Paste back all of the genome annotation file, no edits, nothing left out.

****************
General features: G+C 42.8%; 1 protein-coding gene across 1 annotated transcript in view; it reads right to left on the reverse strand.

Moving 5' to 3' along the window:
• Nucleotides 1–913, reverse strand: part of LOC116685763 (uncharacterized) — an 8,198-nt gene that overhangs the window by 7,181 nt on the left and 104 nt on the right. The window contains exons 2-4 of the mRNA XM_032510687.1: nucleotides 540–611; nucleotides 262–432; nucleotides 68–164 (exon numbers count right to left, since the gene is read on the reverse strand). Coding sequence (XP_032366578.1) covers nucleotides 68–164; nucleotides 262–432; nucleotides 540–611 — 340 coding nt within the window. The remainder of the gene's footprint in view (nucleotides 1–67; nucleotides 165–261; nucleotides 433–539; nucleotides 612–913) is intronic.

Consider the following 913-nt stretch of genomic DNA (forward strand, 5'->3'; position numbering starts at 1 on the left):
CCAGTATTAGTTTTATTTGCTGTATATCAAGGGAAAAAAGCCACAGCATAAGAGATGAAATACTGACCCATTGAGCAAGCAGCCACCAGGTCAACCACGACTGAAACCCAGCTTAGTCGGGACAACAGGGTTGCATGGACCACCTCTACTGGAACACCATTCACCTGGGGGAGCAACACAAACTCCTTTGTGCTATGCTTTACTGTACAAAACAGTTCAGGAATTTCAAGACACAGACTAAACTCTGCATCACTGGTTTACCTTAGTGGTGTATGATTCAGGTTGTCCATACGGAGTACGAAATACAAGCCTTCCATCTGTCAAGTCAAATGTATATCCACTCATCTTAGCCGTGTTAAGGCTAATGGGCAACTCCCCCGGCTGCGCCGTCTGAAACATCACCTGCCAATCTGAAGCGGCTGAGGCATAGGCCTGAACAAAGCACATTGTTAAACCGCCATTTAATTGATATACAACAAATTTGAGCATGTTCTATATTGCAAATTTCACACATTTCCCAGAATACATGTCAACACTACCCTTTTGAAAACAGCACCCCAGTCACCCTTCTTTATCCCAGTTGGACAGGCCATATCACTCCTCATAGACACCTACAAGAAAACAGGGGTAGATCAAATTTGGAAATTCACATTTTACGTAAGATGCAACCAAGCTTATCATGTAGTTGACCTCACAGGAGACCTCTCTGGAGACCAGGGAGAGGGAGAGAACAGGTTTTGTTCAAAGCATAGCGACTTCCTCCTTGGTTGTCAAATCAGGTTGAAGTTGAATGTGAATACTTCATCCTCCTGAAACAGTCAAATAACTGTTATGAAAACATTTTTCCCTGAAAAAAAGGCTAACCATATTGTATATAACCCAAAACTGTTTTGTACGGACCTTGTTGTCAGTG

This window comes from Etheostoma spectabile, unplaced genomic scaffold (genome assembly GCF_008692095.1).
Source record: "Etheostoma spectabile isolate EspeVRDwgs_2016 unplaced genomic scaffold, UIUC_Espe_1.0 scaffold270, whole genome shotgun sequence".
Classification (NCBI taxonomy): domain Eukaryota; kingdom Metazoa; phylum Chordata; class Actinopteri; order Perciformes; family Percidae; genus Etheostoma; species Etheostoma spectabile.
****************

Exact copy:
General features: G+C 42.8%; 1 protein-coding gene across 1 annotated transcript in view; it reads right to left on the reverse strand.

Moving 5' to 3' along the window:
• Nucleotides 1–913, reverse strand: part of LOC116685763 (uncharacterized) — an 8,198-nt gene that overhangs the window by 7,181 nt on the left and 104 nt on the right. The window contains exons 2-4 of the mRNA XM_032510687.1: nucleotides 540–611; nucleotides 262–432; nucleotides 68–164 (exon numbers count right to left, since the gene is read on the reverse strand). Coding sequence (XP_032366578.1) covers nucleotides 68–164; nucleotides 262–432; nucleotides 540–611 — 340 coding nt within the window. The remainder of the gene's footprint in view (nucleotides 1–67; nucleotides 165–261; nucleotides 433–539; nucleotides 612–913) is intronic.

Consider the following 913-nt stretch of genomic DNA (forward strand, 5'->3'; position numbering starts at 1 on the left):
CCAGTATTAGTTTTATTTGCTGTATATCAAGGGAAAAAAGCCACAGCATAAGAGATGAAATACTGACCCATTGAGCAAGCAGCCACCAGGTCAACCACGACTGAAACCCAGCTTAGTCGGGACAACAGGGTTGCATGGACCACCTCTACTGGAACACCATTCACCTGGGGGAGCAACACAAACTCCTTTGTGCTATGCTTTACTGTACAAAACAGTTCAGGAATTTCAAGACACAGACTAAACTCTGCATCACTGGTTTACCTTAGTGGTGTATGATTCAGGTTGTCCATACGGAGTACGAAATACAAGCCTTCCATCTGTCAAGTCAAATGTATATCCACTCATCTTAGCCGTGTTAAGGCTAATGGGCAACTCCCCCGGCTGCGCCGTCTGAAACATCACCTGCCAATCTGAAGCGGCTGAGGCATAGGCCTGAACAAAGCACATTGTTAAACCGCCATTTAATTGATATACAACAAATTTGAGCATGTTCTATATTGCAAATTTCACACATTTCCCAGAATACATGTCAACACTACCCTTTTGAAAACAGCACCCCAGTCACCCTTCTTTATCCCAGTTGGACAGGCCATATCACTCCTCATAGACACCTACAAGAAAACAGGGGTAGATCAAATTTGGAAATTCACATTTTACGTAAGATGCAACCAAGCTTATCATGTAGTTGACCTCACAGGAGACCTCTCTGGAGACCAGGGAGAGGGAGAGAACAGGTTTTGTTCAAAGCATAGCGACTTCCTCCTTGGTTGTCAAATCAGGTTGAAGTTGAATGTGAATACTTCATCCTCCTGAAACAGTCAAATAACTGTTATGAAAACATTTTTCCCTGAAAAAAAGGCTAACCATATTGTATATAACCCAAAACTGTTTTGTACGGACCTTGTTGTCAGTG

This window comes from Etheostoma spectabile, unplaced genomic scaffold (genome assembly GCF_008692095.1).
Source record: "Etheostoma spectabile isolate EspeVRDwgs_2016 unplaced genomic scaffold, UIUC_Espe_1.0 scaffold270, whole genome shotgun sequence".
Classification (NCBI taxonomy): domain Eukaryota; kingdom Metazoa; phylum Chordata; class Actinopteri; order Perciformes; family Percidae; genus Etheostoma; species Etheostoma spectabile.